One of the first things that comes to mind when talking about Korean cuisine in kimchi (김치), which is pickled vegetables. By far the most well-known variety is cabbage kimchi or baechu kimchi (배추김치), which is Napa cabbage soaked in brine, and mixed with chili paste, onions, etc.1 Sometimes it is sliced into smaller bites called sseon kimchi (썬김치). If you go to a restaurant, or buy it in a store, most likely you’ll see this kind of kimchi, though I have also purchased radish kimchi as well. This website has a very nice summary of the most common types of kimchi.
Korean friends I grew up with often told me that each household has their own recipe for kimchi, and indeed many homes in Korea have separate refrigerators for storing Kimchi because it’s often made in batches during a certain time of the year when vegetables are harvested. Interesting fact: according to Wikipedia, the spiciness of kimchi comes from Europeans who brought red peppers from Central America in the 15th century (presumably by the Spanish).2 Before that, it was just pickled vegetables. 😉
Kimchi is very often served in Korean meals as a side dish. For example, for my birthday, my wife and I wanted Korean food, so we took our daughter to our favorite Korean restaurant in Seattle. Regardless of what we order, we are always treated with a large array of side-dishes:
…and one or two dishes include kimchi. In this photo, the center dish was the kimchi.
I have strange eating habits too. I tend to eat Japanese natto and Korean kimchi sometimes for breakfast with rice and coffee. Natto is fermented soy beans, and has a lot of health benefits, while kimchi is pure fermented vegetables, so it has a lot of fiber and vitamins. The two are a good, healthy combination in a way, but one problem is sodium. Kimchi, being soaked in brine, is pretty salty, while natto often has salty sauces mixed with it (though not required). So, while it is good to eat lots of natto and kimchi, one should still watch their sodium intake.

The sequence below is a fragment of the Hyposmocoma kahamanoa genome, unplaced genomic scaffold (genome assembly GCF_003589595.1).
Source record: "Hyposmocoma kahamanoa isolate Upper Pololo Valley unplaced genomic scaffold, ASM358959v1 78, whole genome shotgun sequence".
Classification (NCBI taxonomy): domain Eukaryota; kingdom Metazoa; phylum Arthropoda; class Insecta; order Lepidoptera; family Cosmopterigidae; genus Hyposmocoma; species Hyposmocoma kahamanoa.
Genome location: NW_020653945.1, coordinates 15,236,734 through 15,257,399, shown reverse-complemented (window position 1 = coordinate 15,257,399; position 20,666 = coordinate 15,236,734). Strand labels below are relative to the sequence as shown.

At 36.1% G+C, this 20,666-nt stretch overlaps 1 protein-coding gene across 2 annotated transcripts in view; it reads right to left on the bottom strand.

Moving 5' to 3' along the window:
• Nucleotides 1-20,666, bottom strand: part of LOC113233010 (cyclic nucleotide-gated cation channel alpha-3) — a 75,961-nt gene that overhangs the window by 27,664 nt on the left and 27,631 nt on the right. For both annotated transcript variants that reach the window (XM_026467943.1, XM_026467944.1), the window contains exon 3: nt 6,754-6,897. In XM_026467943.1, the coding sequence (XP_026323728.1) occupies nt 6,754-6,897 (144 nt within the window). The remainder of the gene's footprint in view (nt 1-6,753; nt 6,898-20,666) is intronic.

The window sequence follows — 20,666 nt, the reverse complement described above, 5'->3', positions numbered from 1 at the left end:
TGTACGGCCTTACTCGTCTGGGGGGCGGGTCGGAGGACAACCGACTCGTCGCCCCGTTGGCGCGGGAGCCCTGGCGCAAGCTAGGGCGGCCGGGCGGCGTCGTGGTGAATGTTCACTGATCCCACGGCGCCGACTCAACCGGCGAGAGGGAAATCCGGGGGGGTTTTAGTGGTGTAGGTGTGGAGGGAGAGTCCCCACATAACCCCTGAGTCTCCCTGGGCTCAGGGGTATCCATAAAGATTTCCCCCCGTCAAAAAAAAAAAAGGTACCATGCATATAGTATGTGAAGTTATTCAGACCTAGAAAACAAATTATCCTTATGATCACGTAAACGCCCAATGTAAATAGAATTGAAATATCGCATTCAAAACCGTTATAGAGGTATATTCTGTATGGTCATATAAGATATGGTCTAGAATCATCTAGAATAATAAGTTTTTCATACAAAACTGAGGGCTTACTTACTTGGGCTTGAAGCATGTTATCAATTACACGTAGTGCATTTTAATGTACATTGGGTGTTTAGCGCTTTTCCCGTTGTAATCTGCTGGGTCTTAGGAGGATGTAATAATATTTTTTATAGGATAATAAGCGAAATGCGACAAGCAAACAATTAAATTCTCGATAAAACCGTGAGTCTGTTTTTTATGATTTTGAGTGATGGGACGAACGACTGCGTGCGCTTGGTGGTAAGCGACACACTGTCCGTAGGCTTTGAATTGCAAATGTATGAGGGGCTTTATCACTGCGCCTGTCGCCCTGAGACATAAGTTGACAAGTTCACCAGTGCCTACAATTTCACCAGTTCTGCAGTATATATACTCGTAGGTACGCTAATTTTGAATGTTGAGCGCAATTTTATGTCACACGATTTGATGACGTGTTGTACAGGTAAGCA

Speaking of breakfast, a good friend of mine, whom my daughter calls “imo” (“auntie” in Korean, 이모) was even kind enough to make some homemade kimchi for me as a birthday gift recently:
My wife and I enjoyed this batch of kimchi for a week over rice (and natto and coffee) in the mornings. 고맙슴니다누나!!
1 Because of the brine, I believe most versions of kimchi are not actually vegetarian. I tried to figure this out one time at the local asian store. The same company had different types of kimchi and some had shrimp brine in there, and some didn’t.
2 Another interesting fact: in college I learned that the Spanish brought sweet potatoes and pumpkins to Japan during the Warring States Period, which were very useful in mountainous areas where rice didn’t grow well. It helped minimize the risk of famine in such places. Now sweet potatoes and pumpkins (kabocha) are very commonplace in Japan. Likewise, Chinese egg noodles are very commonplace in Western food as “Italian pasta”.